As we hurtle towards Q3 (notice the urgency -- never a "gentle amble" for me) with all of the financial uncertainty that we are still destined to face on a daily basis, the organizations that are surviving - even thriving - are the ones that have demonstrated that they are willing to adapt and be prepared to change direction when market conditions dictate that they should.
Inevitably that means smaller companies are doing better, because they are not weighed down by unnecessary bureaucracy and the "decision by committee" mentality; they don't have to wait for corporate boardroom decisions to be made, often miles away from the frontline; no hanging around waiting for budgets to be approved, leaving the competition to steal the lead, and so forth.
Compare the braking distance of a juggernaut with that of a small family saloon or the dexterity of a sperm whale with that of a dolphin - you get the picture?
I also believe that smaller companies are more capable of building stronger, sustainable relationships with their customers, and we can certainly say that 2013 is the year of "Customer Focus" - it's what my learned colleague Colleen Francis refers to as "Love the one you are with"
But what exactly does "Customer Focus" mean?
Customer Focus Creates Competitive Advantage:
• The one term that sets top performers apart - customer focus
• Outstanding sales results depend on:
- The ability to think from the customer's point of view
- Understanding the customer's agenda, buying cycle and best interests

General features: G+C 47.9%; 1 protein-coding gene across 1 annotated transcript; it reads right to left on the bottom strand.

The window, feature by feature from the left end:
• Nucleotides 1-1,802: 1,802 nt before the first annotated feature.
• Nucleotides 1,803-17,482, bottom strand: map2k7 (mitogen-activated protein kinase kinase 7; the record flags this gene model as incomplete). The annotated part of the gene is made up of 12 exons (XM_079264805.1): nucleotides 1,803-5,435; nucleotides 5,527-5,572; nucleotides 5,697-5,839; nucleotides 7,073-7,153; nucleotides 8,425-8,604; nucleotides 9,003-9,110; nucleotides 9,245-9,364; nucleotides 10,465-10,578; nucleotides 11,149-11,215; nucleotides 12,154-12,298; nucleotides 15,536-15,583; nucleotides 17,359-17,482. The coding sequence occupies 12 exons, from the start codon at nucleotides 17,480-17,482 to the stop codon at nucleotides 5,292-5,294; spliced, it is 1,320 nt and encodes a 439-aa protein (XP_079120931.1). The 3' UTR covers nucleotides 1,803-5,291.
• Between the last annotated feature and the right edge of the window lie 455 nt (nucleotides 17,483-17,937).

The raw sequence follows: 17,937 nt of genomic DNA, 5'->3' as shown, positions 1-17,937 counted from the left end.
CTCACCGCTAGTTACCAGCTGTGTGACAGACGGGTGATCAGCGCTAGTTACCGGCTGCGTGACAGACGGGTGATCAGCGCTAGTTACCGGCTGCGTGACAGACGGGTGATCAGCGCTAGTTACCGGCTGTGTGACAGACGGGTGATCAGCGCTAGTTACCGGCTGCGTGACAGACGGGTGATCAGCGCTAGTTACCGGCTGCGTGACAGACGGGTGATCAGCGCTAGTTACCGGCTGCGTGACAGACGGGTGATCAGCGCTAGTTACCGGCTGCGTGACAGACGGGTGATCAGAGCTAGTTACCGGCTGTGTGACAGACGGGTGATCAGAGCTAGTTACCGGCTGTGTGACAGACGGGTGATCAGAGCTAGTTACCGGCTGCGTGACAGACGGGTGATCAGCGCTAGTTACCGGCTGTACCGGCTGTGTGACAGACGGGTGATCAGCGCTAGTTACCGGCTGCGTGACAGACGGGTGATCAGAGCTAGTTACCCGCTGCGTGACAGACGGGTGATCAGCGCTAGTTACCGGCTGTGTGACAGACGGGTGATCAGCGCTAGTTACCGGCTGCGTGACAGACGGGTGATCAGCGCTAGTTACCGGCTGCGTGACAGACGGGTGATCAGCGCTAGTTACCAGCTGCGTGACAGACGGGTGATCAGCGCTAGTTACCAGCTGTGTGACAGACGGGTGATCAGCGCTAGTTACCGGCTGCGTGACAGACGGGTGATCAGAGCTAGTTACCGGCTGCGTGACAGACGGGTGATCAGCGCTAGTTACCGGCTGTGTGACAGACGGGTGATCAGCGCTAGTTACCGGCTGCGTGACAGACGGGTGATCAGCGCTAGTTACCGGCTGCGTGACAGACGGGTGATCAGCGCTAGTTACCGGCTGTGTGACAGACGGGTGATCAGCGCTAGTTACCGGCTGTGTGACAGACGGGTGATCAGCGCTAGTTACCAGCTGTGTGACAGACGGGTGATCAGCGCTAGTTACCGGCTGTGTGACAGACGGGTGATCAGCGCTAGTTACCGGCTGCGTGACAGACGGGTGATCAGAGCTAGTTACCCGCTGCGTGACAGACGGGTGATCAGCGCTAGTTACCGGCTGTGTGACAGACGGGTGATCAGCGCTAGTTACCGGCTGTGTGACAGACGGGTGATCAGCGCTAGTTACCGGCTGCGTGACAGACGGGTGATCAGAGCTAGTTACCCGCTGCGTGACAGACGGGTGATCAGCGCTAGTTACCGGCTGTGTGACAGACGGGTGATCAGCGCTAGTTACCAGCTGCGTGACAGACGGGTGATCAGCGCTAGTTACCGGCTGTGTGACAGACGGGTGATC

• Beyond a superficial reading of immediate customer needs, salespeople must gain a deeper understanding of both the buyer's long-term goals and the overall business climate
• At the heart of customer focus is the art of listening constructively - the best salespeople are masters at capturing information
• Customer focus means taking the customer seriously - to-day the salesperson who clings to the product orientation of a decade ago is losing ground
• As client companies branch into new markets and unfamiliar territories, they are demanding unique, flexible solutions from their vendors - customised to support specific goals
• Another myth that can be exploded is that whilst customers value flexibility, being too flexible can undermine the sales relationship.
On the whole salespeople imagine that customers value a vendor's responsiveness above all; however, recent research shows that their primary concern is reliability.
In summary, in order to maintain customer focus the best salespeople become facilitators, creating a partnership that extends the selling relationship within the customer's company. The motivation to achieve this should be strong - as I suggested in another post which I think you will enjoy.
The right to do business has to be continually earned and never assumed - that is certainly a message we will all need to heed in Q3, if we wish to either catch-up, or consolidate our Q1 and Q2 performances.